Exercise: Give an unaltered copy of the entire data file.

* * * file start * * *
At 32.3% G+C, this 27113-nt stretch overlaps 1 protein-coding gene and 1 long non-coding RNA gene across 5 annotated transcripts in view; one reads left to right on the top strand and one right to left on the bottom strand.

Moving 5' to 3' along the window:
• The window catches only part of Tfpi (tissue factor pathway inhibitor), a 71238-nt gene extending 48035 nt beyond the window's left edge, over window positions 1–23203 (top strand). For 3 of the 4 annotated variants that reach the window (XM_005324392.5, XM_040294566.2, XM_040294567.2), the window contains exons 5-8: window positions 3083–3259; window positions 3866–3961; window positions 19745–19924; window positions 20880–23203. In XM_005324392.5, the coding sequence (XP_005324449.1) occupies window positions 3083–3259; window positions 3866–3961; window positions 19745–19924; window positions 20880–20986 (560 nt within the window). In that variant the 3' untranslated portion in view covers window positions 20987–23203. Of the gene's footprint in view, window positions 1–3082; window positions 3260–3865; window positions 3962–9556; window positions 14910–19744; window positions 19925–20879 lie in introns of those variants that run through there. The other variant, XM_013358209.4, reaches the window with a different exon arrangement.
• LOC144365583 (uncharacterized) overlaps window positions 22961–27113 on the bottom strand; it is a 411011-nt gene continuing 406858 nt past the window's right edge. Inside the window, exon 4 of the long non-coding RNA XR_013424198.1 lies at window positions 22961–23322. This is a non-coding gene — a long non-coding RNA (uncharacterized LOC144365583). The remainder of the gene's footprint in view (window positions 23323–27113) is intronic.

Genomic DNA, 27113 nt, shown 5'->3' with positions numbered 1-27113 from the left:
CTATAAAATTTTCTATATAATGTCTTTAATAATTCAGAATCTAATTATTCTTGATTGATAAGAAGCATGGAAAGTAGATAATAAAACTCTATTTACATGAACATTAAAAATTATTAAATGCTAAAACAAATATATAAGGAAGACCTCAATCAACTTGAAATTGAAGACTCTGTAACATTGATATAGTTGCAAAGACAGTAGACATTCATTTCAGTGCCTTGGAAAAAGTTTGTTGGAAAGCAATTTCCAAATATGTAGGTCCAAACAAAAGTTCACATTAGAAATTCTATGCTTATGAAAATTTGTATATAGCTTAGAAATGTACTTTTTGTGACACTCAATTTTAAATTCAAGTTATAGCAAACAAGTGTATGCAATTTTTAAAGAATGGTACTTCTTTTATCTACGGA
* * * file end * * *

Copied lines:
At 32.3% G+C, this 27113-nt stretch overlaps 1 protein-coding gene and 1 long non-coding RNA gene across 5 annotated transcripts in view; one reads left to right on the top strand and one right to left on the bottom strand.

Moving 5' to 3' along the window:
• The window catches only part of Tfpi (tissue factor pathway inhibitor), a 71238-nt gene extending 48035 nt beyond the window's left edge, over window positions 1–23203 (top strand). For 3 of the 4 annotated variants that reach the window (XM_005324392.5, XM_040294566.2, XM_040294567.2), the window contains exons 5-8: window positions 3083–3259; window positions 3866–3961; window positions 19745–19924; window positions 20880–23203. In XM_005324392.5, the coding sequence (XP_005324449.1) occupies window positions 3083–3259; window positions 3866–3961; window positions 19745–19924; window positions 20880–20986 (560 nt within the window). In that variant the 3' untranslated portion in view covers window positions 20987–23203. Of the gene's footprint in view, window positions 1–3082; window positions 3260–3865; window positions 3962–9556; window positions 14910–19744; window positions 19925–20879 lie in introns of those variants that run through there. The other variant, XM_013358209.4, reaches the window with a different exon arrangement.
• LOC144365583 (uncharacterized) overlaps window positions 22961–27113 on the bottom strand; it is a 411011-nt gene continuing 406858 nt past the window's right edge. Inside the window, exon 4 of the long non-coding RNA XR_013424198.1 lies at window positions 22961–23322. This is a non-coding gene — a long non-coding RNA (uncharacterized LOC144365583). The remainder of the gene's footprint in view (window positions 23323–27113) is intronic.

Genomic DNA, 27113 nt, shown 5'->3' with positions numbered 1-27113 from the left:
CTATAAAATTTTCTATATAATGTCTTTAATAATTCAGAATCTAATTATTCTTGATTGATAAGAAGCATGGAAAGTAGATAATAAAACTCTATTTACATGAACATTAAAAATTATTAAATGCTAAAACAAATATATAAGGAAGACCTCAATCAACTTGAAATTGAAGACTCTGTAACATTGATATAGTTGCAAAGACAGTAGACATTCATTTCAGTGCCTTGGAAAAAGTTTGTTGGAAAGCAATTTCCAAATATGTAGGTCCAAACAAAAGTTCACATTAGAAATTCTATGCTTATGAAAATTTGTATATAGCTTAGAAATGTACTTTTTGTGACACTCAATTTTAAATTCAAGTTATAGCAAACAAGTGTATGCAATTTTTAAAGAATGGTACTTCTTTTATCTACGGA